Find more facts here about sunscreen testing and protection…
All sunscreens must be safe
Sunscreens are classed as cosmetic products in the UK and the EU and are covered by strict laws in both regions. In the UK, this law is the UK Cosmetics Regulation and it has our safety, and therefore the safety of the products we use, at its core. All cosmetic products placed on the UK and European markets must comply with these strict laws which are in place to not only ensure human safety but also to protect consumers from misleading claims about performance and other characteristics of cosmetic products.
All sunscreens must provide the protection they promise
Before they can make it to the shop shelf, all types of sunscreens must have strong, scientific proof that they provide the SPF (Sun Protection Factor) and UVA protection on their label.
Not only is it a legal requirement to substantiate a cosmetic claim, such as SPF and UVA protection and water resistance, a lot of skill and expertise are also required. Manufacturers’ sunscreen development regimes are lengthy, robust and based on a wealth of evidence in addition to product testing. We can be confident that our sunscreens provide their claimed SPF and UVA protection.
Companies use supportive data and scientists with expert suncare knowledge to check their test results and will only sell the product when the whole package of development test data and the final sun protection test results match.
The international standard test used to check SPF levels in sunscreens is the best one available, but it is a test conducted by humans on humans and so the final result can be variable. For example, even the amount of pressure applied when putting the sunscreen on can produce a variation that could change the result slightly. Although possible variabilities in the results are controlled as much as scientifically possible, it is a fact that sometimes you may get an abnormal result, which is why the products are tested multiple times at various stages of development by manufacturers before the product is given its SPF rating and makes its way to the shop shelf. This infographic shows the in-depth development and assurance process for sunscreens – and why you can be confident that SPF claims will always stack up, for every type of sunscreen.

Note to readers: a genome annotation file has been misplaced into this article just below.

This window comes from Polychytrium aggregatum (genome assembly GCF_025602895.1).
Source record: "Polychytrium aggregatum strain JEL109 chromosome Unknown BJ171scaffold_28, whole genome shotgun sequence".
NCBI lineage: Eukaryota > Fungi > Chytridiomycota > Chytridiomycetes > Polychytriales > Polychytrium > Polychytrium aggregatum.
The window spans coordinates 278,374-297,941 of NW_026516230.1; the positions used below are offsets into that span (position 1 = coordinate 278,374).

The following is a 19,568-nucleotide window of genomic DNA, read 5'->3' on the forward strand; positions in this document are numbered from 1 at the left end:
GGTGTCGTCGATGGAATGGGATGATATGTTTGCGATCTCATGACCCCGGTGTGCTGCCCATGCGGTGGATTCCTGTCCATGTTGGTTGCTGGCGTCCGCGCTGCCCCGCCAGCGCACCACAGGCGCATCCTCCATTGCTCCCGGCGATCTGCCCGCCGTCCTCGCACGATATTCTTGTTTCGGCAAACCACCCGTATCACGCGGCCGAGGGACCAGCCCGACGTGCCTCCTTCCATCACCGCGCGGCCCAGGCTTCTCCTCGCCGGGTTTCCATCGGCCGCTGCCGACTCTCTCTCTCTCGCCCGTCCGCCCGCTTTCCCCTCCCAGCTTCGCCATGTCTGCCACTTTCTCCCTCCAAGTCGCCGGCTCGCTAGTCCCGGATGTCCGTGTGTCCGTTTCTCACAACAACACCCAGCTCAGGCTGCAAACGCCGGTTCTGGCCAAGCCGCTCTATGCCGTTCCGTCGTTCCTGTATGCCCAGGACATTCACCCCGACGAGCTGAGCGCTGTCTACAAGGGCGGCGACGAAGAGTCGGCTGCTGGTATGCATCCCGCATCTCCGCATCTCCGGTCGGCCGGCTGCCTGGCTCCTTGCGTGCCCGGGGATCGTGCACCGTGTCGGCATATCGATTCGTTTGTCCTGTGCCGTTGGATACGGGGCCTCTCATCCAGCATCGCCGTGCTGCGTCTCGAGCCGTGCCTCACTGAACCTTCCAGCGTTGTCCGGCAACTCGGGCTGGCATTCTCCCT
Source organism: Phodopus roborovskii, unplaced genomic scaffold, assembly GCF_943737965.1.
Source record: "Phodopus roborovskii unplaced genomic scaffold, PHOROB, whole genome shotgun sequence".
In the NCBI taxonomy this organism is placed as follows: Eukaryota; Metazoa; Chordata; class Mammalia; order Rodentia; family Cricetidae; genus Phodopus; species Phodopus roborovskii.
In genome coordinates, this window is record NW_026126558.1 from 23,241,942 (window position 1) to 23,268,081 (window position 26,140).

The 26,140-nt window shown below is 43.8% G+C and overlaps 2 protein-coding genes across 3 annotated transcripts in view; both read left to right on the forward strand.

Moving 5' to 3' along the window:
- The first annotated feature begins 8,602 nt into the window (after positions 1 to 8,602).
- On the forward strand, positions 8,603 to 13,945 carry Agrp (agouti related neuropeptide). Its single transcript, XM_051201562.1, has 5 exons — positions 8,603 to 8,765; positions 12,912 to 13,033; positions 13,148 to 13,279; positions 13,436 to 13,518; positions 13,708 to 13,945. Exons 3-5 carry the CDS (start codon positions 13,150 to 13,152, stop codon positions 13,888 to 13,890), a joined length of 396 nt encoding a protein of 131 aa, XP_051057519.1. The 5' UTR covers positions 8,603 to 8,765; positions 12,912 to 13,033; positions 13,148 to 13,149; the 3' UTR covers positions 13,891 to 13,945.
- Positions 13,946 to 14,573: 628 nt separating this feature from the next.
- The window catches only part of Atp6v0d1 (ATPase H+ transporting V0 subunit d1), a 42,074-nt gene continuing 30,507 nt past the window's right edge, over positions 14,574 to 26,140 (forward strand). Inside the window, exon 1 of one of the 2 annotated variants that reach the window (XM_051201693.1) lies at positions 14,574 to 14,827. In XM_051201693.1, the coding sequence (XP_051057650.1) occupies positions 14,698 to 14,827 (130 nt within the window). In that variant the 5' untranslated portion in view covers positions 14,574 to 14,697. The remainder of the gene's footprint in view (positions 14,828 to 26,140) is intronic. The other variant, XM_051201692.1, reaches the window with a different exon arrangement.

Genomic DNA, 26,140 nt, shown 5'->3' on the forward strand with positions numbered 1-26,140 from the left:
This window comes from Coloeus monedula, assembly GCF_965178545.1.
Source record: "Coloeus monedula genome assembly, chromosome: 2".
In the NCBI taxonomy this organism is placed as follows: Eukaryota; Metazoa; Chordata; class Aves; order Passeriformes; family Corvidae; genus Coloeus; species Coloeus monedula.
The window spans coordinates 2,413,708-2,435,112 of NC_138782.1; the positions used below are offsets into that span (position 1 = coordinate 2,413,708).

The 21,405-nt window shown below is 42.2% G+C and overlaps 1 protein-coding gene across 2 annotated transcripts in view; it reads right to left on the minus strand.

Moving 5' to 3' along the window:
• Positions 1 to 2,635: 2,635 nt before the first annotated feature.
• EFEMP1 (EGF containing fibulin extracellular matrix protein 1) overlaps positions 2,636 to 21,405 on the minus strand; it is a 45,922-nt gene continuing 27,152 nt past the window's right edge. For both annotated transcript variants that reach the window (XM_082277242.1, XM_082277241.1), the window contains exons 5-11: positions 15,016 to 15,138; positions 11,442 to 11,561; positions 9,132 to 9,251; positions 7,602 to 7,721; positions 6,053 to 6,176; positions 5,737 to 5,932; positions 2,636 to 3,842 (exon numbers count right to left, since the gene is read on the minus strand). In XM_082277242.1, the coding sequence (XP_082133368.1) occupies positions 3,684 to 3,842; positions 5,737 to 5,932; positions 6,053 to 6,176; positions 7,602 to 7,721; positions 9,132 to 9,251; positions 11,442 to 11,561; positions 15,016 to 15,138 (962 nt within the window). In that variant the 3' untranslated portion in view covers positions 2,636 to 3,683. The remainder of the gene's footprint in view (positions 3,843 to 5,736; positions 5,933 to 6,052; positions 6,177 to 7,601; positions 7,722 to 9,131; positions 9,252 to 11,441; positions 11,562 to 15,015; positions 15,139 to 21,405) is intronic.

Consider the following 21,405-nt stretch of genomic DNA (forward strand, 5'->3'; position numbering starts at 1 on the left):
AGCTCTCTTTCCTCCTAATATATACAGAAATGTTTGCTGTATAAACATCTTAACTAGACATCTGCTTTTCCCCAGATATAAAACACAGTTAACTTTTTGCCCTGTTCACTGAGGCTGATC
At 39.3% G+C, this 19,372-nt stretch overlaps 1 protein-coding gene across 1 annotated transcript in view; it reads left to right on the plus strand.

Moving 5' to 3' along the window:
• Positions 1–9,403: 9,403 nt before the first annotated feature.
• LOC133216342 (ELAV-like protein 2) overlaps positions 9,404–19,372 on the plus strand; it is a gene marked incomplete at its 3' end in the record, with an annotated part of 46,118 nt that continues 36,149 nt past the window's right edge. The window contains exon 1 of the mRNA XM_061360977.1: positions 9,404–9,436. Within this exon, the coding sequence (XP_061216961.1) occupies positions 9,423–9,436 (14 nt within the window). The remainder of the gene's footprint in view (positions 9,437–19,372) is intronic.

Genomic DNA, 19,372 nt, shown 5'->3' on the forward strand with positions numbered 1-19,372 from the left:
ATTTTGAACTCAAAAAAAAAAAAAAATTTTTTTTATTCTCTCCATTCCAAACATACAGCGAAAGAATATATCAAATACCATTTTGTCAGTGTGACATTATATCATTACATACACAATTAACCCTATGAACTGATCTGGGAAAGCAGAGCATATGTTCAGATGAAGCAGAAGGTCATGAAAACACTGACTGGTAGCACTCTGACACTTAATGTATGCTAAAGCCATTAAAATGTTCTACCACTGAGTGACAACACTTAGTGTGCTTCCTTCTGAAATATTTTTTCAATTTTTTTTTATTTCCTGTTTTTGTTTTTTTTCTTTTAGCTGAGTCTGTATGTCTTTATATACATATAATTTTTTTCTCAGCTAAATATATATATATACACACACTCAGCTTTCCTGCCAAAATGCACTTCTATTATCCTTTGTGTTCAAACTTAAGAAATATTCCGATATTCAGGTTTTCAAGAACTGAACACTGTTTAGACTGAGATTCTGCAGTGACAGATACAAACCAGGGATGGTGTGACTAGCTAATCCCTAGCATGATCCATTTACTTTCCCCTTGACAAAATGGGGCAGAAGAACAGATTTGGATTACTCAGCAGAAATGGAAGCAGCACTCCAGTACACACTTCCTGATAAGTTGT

This is why the approach undertaken by Which? of conducting a maximum of three tests on a selection of products, rather than replicating the lengthy process carried out by suncare scientists working for the manufacturers, does not give reliable results.
The robust evidence behind the claims is available for the enforcement authority, Trading Standards, to scrutinise as part of their role in enforcing the laws that cosmetics companies must follow.
There is a wide range of sunscreen products available to suit all skin types, lifestyles and budgets. Just because a sunscreen is cheaper does not mean that it will work less effectively than a more expensive product claiming the same level of protection. Every single cosmetic product, which includes sunscreens, regardless of its price, must follow the same strict safety laws which protect consumer safety and ensure that the claims made are true and can be proven.
Sunscreen Development and Testing Is an In-Depth Process
Sun product developers and manufacturers take their responsibilities very seriously in providing us all with the correct information about sunscreens. Much time, resource and money are invested into developing products, but also in developing robust and reliable test methods.
There is a lengthy development process for sunscreen products and manufacturers base their on-pack protection claims on an extensive level of knowledge and testing during development of the product before it is ready for sale.
Firstly, cosmetic formulators carefully select the UV filters they want to use, because different UV filters absorb different wavelengths of UV light, so a combination is needed to achieve broad UVA and UVB protection. Also, some UV filters are more suited to spray products, some to lotions, and so the product type is taken into account.
Tests throughout the process build up a body of evidence for that product, in addition to historical knowledge of the UV filters and how previous formulations were developed. If the results of the testing are not consistent with what is expected at any stage of the process, then re-testing and analysis is done.
Companies will only sell the product when the whole package of development test data and the final SPF test results and UVA test results match. This complete process is the best way to be sure that the SPF number and UVA protection on a product are correct.
More help and advice for staying safe in the sun
Our “Sunscreen Science! Your Burning Questions Answered” download collates the most frequently asked questions about how to use and sunscreens and understand the protection they give.
For more helpful advice about how to stay sunsafe, visit our page how do sunscreens work? You will find videos from Dr Anjali Mahto, Consultant Dermatologist and British Skin Foundation spokesperson. Please also visit our FAQ page about sunscreens.